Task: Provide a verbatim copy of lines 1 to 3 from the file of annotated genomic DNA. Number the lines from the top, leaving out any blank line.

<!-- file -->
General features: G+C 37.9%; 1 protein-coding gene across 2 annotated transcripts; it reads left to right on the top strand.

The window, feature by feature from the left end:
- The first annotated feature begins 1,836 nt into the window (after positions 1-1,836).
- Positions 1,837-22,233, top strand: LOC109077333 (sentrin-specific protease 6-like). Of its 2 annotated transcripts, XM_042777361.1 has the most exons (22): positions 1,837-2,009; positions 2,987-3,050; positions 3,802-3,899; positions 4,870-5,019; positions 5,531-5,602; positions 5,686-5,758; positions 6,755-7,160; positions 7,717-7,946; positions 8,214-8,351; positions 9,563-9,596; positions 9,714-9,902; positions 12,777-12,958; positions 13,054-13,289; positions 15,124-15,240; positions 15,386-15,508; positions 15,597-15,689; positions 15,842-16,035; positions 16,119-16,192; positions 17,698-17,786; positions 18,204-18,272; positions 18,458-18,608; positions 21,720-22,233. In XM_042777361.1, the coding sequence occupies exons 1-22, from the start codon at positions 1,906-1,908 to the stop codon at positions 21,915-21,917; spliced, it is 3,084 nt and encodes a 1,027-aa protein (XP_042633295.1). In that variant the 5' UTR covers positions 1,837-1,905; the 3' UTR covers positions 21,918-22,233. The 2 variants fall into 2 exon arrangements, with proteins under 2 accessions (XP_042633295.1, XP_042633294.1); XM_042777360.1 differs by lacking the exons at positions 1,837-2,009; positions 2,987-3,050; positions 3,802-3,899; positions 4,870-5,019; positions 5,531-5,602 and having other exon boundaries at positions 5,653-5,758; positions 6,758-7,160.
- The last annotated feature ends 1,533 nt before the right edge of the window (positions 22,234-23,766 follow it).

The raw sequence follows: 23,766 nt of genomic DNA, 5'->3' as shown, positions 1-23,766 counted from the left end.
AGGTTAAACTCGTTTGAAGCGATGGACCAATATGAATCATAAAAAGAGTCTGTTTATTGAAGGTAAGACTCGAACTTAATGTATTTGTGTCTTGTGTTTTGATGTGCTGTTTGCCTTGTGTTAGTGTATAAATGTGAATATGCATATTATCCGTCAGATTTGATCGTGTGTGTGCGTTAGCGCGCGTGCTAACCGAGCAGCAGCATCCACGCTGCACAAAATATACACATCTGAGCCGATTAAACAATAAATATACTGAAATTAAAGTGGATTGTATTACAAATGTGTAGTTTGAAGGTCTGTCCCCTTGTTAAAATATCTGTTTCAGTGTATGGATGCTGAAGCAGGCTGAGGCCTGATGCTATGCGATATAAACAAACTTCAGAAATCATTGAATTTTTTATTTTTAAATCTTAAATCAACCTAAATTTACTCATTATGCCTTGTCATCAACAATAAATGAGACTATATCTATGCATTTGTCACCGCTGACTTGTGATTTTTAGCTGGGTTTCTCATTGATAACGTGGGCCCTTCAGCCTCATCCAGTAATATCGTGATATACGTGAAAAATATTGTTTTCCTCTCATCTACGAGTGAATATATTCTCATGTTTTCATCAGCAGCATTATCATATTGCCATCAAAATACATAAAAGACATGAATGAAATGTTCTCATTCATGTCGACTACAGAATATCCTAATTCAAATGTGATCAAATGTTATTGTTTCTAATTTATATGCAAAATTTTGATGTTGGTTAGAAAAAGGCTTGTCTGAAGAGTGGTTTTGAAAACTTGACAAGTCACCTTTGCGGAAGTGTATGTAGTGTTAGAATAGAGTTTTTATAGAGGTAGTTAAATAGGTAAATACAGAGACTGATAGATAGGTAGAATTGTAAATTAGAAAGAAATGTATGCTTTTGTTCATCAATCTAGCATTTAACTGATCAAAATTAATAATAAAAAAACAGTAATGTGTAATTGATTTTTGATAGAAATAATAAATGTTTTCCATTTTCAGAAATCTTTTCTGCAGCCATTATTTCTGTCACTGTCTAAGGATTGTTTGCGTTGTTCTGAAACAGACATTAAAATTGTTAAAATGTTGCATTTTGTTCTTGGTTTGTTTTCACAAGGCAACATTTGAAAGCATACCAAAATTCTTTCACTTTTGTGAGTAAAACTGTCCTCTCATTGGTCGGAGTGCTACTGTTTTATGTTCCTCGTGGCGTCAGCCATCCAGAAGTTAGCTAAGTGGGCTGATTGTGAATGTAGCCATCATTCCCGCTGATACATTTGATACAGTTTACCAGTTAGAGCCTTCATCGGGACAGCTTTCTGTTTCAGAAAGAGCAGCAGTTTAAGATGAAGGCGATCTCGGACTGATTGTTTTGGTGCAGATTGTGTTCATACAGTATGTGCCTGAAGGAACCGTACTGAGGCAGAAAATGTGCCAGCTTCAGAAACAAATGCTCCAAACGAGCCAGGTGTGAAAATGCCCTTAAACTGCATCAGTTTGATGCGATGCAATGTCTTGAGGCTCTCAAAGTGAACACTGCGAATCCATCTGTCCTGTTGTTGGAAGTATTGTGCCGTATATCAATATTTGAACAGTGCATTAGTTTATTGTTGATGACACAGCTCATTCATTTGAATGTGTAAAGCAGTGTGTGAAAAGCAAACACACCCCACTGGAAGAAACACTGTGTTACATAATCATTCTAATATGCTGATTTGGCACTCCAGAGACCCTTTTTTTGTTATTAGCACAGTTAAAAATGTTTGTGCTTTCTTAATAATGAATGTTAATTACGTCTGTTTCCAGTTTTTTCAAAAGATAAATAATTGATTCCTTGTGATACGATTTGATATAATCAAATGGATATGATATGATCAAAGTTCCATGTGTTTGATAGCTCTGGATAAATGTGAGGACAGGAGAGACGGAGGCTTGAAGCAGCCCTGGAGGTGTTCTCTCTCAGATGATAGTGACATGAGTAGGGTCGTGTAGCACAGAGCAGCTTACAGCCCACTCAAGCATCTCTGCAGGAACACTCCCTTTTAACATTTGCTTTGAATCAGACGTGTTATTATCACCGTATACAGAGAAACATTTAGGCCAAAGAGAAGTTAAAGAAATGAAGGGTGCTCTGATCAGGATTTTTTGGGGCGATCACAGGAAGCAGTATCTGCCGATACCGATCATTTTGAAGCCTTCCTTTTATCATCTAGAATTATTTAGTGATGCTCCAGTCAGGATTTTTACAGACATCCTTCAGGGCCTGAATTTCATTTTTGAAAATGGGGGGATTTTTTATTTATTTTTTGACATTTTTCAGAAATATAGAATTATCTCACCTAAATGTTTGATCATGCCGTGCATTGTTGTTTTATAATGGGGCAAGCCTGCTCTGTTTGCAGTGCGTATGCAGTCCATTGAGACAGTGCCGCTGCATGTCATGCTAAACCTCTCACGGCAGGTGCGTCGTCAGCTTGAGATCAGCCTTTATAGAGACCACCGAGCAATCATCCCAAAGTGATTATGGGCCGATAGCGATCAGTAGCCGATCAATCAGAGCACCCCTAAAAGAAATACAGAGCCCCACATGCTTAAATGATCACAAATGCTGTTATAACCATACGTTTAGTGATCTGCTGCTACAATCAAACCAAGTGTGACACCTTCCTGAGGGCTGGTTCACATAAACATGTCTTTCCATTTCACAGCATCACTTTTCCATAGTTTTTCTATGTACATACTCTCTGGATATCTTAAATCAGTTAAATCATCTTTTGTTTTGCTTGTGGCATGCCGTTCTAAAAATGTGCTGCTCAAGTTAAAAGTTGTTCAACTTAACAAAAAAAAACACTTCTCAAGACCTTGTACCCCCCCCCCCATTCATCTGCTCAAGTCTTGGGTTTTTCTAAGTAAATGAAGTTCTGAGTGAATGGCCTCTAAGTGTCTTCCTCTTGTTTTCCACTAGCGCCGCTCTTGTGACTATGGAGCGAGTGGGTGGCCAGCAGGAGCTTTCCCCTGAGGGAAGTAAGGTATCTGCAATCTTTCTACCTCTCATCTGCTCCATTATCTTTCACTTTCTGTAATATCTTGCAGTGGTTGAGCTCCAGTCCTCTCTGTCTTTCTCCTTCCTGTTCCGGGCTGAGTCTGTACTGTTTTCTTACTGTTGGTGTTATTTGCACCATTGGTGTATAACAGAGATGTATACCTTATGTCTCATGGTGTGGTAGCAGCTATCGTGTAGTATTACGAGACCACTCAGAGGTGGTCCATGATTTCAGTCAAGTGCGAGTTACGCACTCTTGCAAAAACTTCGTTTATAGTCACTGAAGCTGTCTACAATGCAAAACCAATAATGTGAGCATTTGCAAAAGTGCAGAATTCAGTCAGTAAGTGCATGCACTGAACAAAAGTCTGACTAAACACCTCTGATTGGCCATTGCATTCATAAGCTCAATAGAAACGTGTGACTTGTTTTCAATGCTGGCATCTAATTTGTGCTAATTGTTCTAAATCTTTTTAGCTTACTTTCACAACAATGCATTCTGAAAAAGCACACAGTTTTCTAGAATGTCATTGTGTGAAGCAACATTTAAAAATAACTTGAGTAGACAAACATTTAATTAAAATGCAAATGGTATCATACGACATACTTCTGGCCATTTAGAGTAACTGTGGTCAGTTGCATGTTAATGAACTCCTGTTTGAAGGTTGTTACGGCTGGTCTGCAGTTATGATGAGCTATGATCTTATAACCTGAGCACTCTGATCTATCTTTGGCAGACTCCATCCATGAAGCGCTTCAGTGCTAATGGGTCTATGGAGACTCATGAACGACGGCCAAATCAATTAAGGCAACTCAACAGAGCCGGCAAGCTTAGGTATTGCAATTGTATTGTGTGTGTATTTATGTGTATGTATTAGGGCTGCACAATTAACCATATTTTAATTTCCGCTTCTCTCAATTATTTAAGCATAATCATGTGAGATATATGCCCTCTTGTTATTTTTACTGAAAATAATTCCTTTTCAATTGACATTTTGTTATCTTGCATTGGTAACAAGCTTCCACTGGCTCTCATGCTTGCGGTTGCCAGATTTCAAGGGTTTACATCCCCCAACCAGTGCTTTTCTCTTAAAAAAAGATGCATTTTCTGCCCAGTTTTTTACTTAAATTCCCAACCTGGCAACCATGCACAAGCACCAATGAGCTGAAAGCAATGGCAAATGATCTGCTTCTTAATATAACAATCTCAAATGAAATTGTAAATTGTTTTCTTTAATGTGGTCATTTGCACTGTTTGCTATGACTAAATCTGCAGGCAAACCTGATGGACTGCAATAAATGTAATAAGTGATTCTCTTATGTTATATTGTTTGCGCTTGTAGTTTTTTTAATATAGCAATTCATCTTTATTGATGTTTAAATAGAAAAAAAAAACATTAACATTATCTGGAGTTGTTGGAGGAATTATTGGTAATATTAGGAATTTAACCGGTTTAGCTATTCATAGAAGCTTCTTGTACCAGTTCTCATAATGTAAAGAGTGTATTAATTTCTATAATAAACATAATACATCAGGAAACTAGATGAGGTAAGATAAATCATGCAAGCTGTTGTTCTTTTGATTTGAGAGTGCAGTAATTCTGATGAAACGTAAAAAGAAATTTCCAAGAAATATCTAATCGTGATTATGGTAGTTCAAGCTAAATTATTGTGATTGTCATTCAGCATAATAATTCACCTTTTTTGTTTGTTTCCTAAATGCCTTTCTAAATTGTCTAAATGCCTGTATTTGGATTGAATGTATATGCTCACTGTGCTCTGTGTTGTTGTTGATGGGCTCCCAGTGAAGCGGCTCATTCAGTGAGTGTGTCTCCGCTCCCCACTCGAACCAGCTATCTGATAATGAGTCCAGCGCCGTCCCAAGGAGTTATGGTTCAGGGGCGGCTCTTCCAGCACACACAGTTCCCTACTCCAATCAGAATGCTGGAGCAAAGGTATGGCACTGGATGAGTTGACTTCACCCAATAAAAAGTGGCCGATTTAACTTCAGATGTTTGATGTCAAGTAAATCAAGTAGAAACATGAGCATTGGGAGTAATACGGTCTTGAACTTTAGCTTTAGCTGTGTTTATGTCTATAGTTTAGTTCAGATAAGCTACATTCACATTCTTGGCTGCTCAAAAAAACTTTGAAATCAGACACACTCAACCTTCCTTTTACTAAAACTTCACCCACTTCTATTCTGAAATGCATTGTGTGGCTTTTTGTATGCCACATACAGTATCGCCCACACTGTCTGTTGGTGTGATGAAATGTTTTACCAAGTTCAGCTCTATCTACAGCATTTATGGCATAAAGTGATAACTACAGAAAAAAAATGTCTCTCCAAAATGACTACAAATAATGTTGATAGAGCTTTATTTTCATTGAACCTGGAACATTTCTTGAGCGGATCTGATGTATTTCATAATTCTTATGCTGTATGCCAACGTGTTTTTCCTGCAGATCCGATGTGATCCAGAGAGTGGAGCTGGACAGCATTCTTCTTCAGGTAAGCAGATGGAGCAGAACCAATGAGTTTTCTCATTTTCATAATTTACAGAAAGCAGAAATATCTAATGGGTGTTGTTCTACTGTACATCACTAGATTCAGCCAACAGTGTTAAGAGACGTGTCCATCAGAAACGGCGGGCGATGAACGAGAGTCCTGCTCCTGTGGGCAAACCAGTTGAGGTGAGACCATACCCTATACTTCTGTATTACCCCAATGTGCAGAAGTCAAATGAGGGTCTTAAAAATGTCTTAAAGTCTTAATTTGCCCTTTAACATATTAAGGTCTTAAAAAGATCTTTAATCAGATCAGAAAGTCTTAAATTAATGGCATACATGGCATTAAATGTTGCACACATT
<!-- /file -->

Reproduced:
General features: G+C 37.9%; 1 protein-coding gene across 2 annotated transcripts; it reads left to right on the top strand.

The window, feature by feature from the left end:
- The first annotated feature begins 1,836 nt into the window (after positions 1-1,836).